EMS Physical Ability Testing
Physical Ability Testing
Avesta’s physical ability test was designed to assess a candidate’s ability to perform job-related tasks which require high-endurance and physical skill. The purpose in validating a physical ability test is to provide EMS providers with the scientific and legal basis for using physical ability test outcomes as a basis for employment screenings. These test criteria measure abilities such as strength, muscular flexibility, and stamina.
Ease Of Assessment
While some physical ability tests may require a third party to administer the assessment, Avesta kept the administration of the process simple. The test can be administered in-house by most EMS agencies. More importantly, the test was validated specifically for clinical caregivers employed by the EMS industry.
- Muscular Tension – Tasks requiring pushing, pulling, lifting
- Fine Motor Skills – Tasks requiring the individual to perform dexterity and fine motor skills after being physically taxed
- Muscular Endurance – Tasks involving repetitions of exercises (e.g., carrying objects up and down stairs)
- Cardiovascular Endurance Tests – Tasks assessing aerobic capacity
- Flexibility Tests – Tasks where bending, twisting, stretching or reaching of a body segment occurs
Avesta’s physical ability test includes instructional materials for candidates, educating them about proper lifting techniques prior to the test. In addition, an exercise and conditioning program is provided to help prepare candidates ahead of time, as well as provide a training regimen if re-testing is required.
The instructional materials are designed to give candidates opportunities to perform to the best of their ability on the PAT. In addition, comprehensive training materials are provided to the test administrator, to help create and ensure a standardized and fair testing experience for every candidate.
Enhancing the legal defensibility of the physical tests requires your agency to meet the Job-Related and Consistent with Business Necessity Standard: Any selection test that is implemented in an agency must be job-related and consistent with business necessity as dictated by Title VII of the Civil Rights Act of 1964, as well as the Americans with Disabilities Act of 1990.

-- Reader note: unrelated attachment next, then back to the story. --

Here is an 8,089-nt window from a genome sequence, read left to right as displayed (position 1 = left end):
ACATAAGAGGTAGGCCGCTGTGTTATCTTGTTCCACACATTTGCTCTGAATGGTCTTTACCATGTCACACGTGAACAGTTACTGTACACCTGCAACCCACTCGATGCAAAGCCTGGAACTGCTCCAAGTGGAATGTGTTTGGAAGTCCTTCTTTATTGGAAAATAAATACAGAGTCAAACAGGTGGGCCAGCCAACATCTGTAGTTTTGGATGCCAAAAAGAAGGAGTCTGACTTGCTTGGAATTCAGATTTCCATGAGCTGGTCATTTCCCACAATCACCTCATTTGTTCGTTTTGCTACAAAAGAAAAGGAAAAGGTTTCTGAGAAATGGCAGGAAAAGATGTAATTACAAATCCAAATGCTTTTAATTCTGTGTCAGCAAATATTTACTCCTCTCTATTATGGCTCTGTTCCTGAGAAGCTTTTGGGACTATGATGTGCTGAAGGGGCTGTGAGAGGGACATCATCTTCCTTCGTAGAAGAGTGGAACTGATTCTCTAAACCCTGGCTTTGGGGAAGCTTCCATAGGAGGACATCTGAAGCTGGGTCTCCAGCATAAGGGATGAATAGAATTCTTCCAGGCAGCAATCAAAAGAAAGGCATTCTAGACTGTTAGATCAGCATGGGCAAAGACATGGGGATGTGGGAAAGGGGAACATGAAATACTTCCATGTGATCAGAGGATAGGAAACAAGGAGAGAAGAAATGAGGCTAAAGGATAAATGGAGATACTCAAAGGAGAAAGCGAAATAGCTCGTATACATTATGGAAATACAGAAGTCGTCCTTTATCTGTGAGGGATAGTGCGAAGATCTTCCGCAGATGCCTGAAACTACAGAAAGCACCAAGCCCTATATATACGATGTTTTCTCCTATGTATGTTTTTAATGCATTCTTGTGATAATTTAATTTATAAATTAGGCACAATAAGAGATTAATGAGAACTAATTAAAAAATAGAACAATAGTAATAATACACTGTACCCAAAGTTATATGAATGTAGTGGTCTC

Put simply, if the physical test is ever challenged in court, your organization must be prepared to demonstrate the specific links to job-relatedness. Avesta can conduct a Linkage Study for your organization to demonstrate that the physical test is job-related for jobs within your company. The Linkage Study is designed to demonstrate the relation of the PAT test to our existing validation studies.
Adverse Impact and Physical Tests
In the context of using physical tests for selection, adverse impact occurs when an identical standard for passing is applied to everyone despite the fact that it leads to a substantial difference in selection for members of a particular group (e.g., women and older applicants). Due to immutable physiological differences between men and women, women and older applicants tend to fail physical ability tests at a much higher rate than most men.
Your organization must be prepared to defend the Adverse Impact results of its physical ability test by demonstrating that your PAT is supported by sound evidence linked to job-related and consistent with business necessity. In addition, your agency should also consider whether alternative tests exist that offer the same benefits of the physical test in selecting candidates who will be successful in the job but without the adverse impact.